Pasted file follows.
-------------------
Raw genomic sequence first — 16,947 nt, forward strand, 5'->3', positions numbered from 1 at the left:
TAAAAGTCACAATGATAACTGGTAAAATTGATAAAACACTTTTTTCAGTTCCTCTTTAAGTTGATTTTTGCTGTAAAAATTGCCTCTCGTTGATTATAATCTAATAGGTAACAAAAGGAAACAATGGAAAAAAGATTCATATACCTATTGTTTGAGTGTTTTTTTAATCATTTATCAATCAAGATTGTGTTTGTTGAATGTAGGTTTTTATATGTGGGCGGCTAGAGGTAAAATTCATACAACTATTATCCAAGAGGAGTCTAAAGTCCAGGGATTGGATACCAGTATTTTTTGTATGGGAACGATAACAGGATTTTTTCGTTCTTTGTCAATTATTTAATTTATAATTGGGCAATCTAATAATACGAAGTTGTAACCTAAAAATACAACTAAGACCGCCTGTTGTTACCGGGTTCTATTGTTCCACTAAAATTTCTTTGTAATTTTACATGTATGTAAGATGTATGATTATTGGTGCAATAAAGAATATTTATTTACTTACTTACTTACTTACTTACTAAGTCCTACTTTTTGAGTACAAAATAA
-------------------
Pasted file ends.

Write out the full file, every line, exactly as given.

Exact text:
Raw genomic sequence first — 16,947 nt, forward strand, 5'->3', positions numbered from 1 at the left:
TAAAAGTCACAATGATAACTGGTAAAATTGATAAAACACTTTTTTCAGTTCCTCTTTAAGTTGATTTTTGCTGTAAAAATTGCCTCTCGTTGATTATAATCTAATAGGTAACAAAAGGAAACAATGGAAAAAAGATTCATATACCTATTGTTTGAGTGTTTTTTTAATCATTTATCAATCAAGATTGTGTTTGTTGAATGTAGGTTTTTATATGTGGGCGGCTAGAGGTAAAATTCATACAACTATTATCCAAGAGGAGTCTAAAGTCCAGGGATTGGATACCAGTATTTTTTGTATGGGAACGATAACAGGATTTTTTCGTTCTTTGTCAATTATTTAATTTATAATTGGGCAATCTAATAATACGAAGTTGTAACCTAAAAATACAACTAAGACCGCCTGTTGTTACCGGGTTCTATTGTTCCACTAAAATTTCTTTGTAATTTTACATGTATGTAAGATGTATGATTATTGGTGCAATAAAGAATATTTATTTACTTACTTACTTACTTACTTACTAAGTCCTACTTTTTGAGTACAAAATAA